The One Thing to Avoid When Buying a Car

When my ex and I bought our first car together, I remember spending over 3 hours at the dealership to close the deal. The payments were WAY out of our budget, but that didn’t keep them (or us) from “making it work”.

But this is one of the worst things to do when buying a car. Why?

Because car dealerships need to make a profit, which means their loans come with standard interest rates and commission fees that are tacked onto the final price.

If you don’t do your homework, you could find yourself the victim of hidden fees and ridiculously high or fluctuating interest rates. Take it from my experience and don’t finance your car loan through the dealership.

While it’s very convenient and they’ll pretty much do anything to close the deal, it’s won’t be a sound financial decision in the long run. Instead do your research and use a few of these alternatives methods to finance your car loan.

You have to be careful with any type of loan choice, since not all lenders are created equal – and there’s always a bit of risk when you intentionally go into debt.

Here are some other options if you’re looking to get an auto loan for a new car.

1. Get a loan from a local credit union or bank

If you are thinking of taking out a car loan, the most cost effective ways to handle this, is to get one from a local community bank or credit union. For the most part, local banks have lower interest rates and since you’ve built up a rapport with them, you’ll have a higher chance of getting approved.

You can even get a discount if you already have an account/loan through the same bank, or sign up for automatic payments.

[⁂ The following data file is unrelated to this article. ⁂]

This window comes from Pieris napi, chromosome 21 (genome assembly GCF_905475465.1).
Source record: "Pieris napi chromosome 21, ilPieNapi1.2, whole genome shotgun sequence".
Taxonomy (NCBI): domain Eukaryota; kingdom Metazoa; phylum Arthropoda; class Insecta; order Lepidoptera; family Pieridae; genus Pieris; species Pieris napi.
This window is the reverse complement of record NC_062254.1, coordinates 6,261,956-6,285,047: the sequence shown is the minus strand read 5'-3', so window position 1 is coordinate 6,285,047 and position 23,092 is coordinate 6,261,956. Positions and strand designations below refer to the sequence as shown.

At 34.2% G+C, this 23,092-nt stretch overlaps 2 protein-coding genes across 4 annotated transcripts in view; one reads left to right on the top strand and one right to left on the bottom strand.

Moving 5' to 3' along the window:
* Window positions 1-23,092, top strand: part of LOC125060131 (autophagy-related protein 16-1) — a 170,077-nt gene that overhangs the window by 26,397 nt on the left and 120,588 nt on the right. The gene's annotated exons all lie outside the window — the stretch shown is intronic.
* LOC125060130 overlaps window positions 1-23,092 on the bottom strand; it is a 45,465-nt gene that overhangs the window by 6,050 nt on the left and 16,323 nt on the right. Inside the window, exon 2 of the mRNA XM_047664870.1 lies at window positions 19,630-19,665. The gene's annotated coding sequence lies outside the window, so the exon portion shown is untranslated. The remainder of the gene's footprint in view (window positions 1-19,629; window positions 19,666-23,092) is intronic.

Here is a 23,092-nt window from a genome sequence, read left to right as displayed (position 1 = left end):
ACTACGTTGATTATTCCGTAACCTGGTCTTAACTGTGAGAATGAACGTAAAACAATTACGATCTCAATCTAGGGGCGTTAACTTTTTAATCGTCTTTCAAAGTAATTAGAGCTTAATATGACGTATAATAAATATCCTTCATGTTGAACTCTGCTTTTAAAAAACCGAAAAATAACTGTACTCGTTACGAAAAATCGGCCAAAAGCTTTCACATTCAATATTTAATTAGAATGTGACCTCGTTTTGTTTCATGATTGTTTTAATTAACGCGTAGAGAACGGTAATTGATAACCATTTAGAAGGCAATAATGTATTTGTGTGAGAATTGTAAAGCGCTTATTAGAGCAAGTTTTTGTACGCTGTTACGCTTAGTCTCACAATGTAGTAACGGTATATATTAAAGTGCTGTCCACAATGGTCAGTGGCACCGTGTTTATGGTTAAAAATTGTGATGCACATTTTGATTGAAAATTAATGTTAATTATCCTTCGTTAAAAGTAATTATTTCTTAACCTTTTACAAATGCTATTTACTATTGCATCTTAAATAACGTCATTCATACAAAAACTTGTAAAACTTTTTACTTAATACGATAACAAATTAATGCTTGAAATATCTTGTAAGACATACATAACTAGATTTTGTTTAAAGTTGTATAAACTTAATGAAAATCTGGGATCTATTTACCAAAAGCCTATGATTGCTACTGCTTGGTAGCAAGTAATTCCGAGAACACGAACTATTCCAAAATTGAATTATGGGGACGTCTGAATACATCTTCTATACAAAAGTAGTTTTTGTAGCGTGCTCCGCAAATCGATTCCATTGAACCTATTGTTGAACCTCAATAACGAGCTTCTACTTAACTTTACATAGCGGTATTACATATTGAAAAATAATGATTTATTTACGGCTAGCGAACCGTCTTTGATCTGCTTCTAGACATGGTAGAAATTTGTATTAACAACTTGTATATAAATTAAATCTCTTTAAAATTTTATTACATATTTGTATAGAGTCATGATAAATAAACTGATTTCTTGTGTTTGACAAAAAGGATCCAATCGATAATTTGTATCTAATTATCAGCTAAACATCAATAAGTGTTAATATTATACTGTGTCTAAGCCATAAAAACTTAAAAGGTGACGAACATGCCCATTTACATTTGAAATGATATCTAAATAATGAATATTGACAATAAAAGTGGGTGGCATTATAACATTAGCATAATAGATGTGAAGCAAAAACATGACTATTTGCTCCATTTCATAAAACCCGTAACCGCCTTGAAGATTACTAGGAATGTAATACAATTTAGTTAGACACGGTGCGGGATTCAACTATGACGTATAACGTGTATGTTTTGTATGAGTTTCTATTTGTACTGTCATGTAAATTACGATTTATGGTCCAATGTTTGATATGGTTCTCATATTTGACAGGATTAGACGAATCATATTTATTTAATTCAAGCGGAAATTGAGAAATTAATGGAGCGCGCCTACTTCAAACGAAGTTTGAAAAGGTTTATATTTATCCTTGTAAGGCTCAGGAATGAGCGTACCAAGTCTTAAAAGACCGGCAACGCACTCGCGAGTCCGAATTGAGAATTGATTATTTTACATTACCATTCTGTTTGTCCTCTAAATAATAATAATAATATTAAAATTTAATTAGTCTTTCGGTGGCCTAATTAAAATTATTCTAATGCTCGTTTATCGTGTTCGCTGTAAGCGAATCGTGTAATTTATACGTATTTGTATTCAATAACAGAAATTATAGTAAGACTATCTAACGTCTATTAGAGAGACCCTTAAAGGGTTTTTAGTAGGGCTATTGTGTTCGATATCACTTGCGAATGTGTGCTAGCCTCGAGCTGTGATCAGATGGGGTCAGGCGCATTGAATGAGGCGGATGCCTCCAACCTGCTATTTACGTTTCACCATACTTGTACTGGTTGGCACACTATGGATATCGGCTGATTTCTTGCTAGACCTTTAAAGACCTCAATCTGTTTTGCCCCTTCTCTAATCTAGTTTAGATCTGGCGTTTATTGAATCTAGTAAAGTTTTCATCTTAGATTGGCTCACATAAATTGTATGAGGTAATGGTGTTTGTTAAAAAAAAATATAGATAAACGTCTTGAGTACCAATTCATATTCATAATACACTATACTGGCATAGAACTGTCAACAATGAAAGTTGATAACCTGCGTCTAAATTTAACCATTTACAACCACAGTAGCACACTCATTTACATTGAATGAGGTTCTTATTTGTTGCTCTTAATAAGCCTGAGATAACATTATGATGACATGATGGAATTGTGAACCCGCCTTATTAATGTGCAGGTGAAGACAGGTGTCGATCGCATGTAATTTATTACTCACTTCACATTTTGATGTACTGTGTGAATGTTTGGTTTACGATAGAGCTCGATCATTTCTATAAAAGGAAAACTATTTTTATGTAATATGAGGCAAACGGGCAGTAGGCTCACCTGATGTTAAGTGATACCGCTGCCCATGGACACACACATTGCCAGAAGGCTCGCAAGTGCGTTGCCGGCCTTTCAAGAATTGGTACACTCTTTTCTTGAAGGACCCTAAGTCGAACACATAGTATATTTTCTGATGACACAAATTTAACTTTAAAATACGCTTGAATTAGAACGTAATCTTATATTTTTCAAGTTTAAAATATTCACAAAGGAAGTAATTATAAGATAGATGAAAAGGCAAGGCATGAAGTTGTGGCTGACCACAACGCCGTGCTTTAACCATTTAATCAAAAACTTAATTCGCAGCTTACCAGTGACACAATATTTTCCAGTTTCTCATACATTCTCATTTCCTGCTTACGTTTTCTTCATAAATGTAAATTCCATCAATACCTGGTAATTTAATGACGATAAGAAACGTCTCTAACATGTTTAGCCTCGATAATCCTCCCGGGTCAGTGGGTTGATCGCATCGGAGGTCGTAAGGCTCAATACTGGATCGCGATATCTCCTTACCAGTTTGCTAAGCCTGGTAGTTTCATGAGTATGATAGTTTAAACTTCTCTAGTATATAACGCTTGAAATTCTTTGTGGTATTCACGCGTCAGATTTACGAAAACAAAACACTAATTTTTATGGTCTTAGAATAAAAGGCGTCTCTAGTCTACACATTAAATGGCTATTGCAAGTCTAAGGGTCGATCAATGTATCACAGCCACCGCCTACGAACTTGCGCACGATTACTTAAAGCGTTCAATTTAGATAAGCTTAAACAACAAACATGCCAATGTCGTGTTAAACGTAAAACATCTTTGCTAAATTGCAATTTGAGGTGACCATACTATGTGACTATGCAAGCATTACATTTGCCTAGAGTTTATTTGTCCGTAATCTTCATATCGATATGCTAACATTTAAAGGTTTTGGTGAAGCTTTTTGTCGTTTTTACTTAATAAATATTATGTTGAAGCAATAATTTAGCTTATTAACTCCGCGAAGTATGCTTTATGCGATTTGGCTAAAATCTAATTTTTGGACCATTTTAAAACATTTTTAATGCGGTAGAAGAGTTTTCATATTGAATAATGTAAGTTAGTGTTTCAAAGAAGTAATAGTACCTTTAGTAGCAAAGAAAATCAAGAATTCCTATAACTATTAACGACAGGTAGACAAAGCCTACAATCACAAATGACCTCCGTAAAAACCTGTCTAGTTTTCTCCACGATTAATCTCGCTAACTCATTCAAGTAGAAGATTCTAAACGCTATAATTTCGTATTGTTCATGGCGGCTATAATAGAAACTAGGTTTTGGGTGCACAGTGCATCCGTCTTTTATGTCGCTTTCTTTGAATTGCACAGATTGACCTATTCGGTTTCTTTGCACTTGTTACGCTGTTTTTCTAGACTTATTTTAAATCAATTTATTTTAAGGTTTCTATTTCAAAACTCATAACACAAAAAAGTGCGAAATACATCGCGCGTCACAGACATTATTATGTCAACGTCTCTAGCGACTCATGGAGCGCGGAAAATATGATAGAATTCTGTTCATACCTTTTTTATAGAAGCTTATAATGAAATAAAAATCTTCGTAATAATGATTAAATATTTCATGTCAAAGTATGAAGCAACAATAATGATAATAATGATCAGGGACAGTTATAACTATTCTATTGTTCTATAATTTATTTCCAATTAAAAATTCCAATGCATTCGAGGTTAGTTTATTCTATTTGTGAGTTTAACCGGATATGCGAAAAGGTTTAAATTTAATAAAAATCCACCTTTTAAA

When I refinanced my auto loan, I got an extra 0.25% discount on my loan rate just for having the payment automatically deducted out of my checking account.

2. Save up and pay a large down payment

Consider treating your car like a house and save up at least 20% of the purchase price in cash, for a down payment. In the past when I’ve bought a new car, I saved up 50% down. But not everyone has the option to do this, so putting at around 20% down is a smart strategy too.

The extra down payment will be your best defense against the massive depreciation that many new cars experience when you drive them off the lot.

It also puts you in a better bargaining position since “money talks” and waving thousands of dollars in cold hard cash is hard for any car dealer to pass up.

3. Refinance your loan

If you did finance your car loan through the dealership, like I did, you’ll want to refinance the loan as quickly as possible. I waited over 18 months before realizing the interest rate was robbing me blind and decided to talk to my local bank about refinancing.

The process was quick, easy and I started saving money on excess interest payments instantly every month. Not only that, it cut several months off the payment plan of the loan!

You can’t go wrong with refinancing through a local bank or credit union to get a better interest rate.

4. Try creative funding sources

If your bank or credit union won’t give you a loan or offer a refinance deal, you’ll have to look for alternate sources of funding. If you have decent credit, try a peer-to-peer lending network like Lending Club or Prosper.

Or you could also consider taking advantage of a credit card with a balance transfer offer. You might be able to get a low introductory APR of 0% for a period of 6-12 months which could save you hundreds of dollars on interest fees.

Now before you choose any of these other options, remember that they can be risky, and you should be cautious when taking out loans or transferring balances between accounts.

However, if used correctly, you could pay off your car loan in half the time and save a ton of money.

Have you ever financed a new car through the dealership? What was your experience like?

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